BPA in cash register receipts is easily transferred to skin.

Nov 02, 2010

Biedermann, S, P Tschudin and K Grob. 2010. Transfer of bisphenol A from thermal printer paper to the skin. Analytical and Bioanalytical Chemistry http://dx.doi.10.1007/s00216-010-3936-9.

Synopsis by Emily Barrett

New research finds that Bisphenol A can rub off on hands through contact with sales receipts, although some scientists think that the amount of chemical transferred may be too low to cause alarm.

New research finds bisphenol A (BPA) in the thermal printer paper commonly used to make sales receipts. The environmental chemical has received a great deal of attention in recent years, in part because of public outcry for its removal from baby bottles. Other sources of BPA, though, have received less attention until now.

Swiss researchers analyzed BPA levels in cash register receipts and then looked at the amount of the chemical that was transferred to the skin after handling. They found that the amount of BPA on the skin depended on conditions of handling, such as whether the hands were greasy or clean. The researchers estimated that even under worst case scenarios with extensive handling of BPA-laden receipts, typical exposure levels are likely to be below limits currently considered dangerous.

BPA has been linked to a wide range of negative health effects, ranging from aggressive behavior to obesity. Despite concern about these potential health consequences, exposure to the chemical is widespread, with 95 percent of Americans showing measureable levels in their blood. Until the Environmental Working Group recently published a popular report, however, there was little public awareness that BPA – which is typically associated with plastics – is also found in some types of paper used to make cash register receipts.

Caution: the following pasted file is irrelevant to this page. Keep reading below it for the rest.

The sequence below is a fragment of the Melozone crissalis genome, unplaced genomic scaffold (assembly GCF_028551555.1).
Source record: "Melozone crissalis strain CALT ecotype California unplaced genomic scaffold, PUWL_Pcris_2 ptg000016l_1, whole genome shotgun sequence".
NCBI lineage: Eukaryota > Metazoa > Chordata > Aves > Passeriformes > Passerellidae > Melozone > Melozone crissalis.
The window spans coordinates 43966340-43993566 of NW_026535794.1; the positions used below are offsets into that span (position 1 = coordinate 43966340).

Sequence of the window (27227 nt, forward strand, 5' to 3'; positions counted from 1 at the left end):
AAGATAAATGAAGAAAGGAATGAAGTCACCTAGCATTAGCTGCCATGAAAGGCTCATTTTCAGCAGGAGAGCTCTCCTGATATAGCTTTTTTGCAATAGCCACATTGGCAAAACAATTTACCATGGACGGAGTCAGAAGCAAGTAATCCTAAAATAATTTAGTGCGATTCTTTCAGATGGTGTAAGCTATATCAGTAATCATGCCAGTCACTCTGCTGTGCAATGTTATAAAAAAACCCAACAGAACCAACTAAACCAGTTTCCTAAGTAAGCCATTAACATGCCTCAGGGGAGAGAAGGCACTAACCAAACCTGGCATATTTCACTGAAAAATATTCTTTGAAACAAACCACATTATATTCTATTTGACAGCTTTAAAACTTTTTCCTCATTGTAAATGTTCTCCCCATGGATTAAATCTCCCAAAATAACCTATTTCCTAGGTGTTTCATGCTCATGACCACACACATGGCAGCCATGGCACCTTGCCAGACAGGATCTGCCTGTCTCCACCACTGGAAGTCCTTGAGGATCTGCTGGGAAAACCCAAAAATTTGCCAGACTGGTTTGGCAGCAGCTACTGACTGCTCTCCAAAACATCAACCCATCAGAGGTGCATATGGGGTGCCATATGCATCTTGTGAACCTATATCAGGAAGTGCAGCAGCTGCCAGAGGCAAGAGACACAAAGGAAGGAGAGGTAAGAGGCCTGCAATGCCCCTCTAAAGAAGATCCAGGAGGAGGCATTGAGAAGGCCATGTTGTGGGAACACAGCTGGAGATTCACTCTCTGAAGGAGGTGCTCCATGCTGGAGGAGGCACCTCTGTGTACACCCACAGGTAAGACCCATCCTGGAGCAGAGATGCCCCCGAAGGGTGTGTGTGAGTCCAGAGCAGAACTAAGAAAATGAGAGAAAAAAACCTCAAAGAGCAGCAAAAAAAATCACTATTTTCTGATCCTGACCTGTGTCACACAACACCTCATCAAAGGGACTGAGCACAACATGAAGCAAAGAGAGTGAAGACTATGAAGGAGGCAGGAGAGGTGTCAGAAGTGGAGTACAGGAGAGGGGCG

In the newly released study, nearly all of the thermal printing papers sampled – including 9 of 10 sales receipts – contained measureable amounts of BPA. Although the amount in the individual receipts varied, it was typically about 1 percent of the chemical make-up of the receipt. This represents an amount up to 1,000 times greater than what is likely to leach from a baby bottle into its contents.

The researchers then measured the amount of BPA on the hands after receipts were handled under various conditions. Not surprisingly, 10 times as much BPA was transferred from contact with the printed side of the receipts as compared to the unprinted side. Transfer was particularly high, moreover, when fingers were wet or greasy, as opposed to clean and dry. The scientists hypothesize that using lotions may promote even greater transfer and absorption of BPA.

Although most of the BPA seemed to stay on the surface of the hands, the longer it was left there, the more it migrated beneath the skin. After two hours of exposure, only about 73 percent of the initial amount of BPA could be retrieved from the surface of the skin, suggesting that the remainder had been absorbed deeper into the body.

Interestingly, repeated contact with the paper did not seem to increase the amount of BPA found on the fingers, leading the researchers to suggest that even individuals who handle large numbers of receipts, such as sales clerks, are unlikely to pick up extreme quantities of BPA from the receipts. The researchers estimated that even after many hours of repeated exposure without handwashing, exposure is unlikely to go above 71 micrograms (μg) per day, a figure less than one-eighth that believed to be safe under current European standards.

What’s needed next are studies that move beyond the BPA transferred to the surface of the skin to instead look at the actual amounts of the environmental chemical found in the body after handling receipts. In order to more accurately assess the true risks, the next wave of studies should also address BPA exposure through receipts in natural settings, rather than just in closely controlled experimental settings.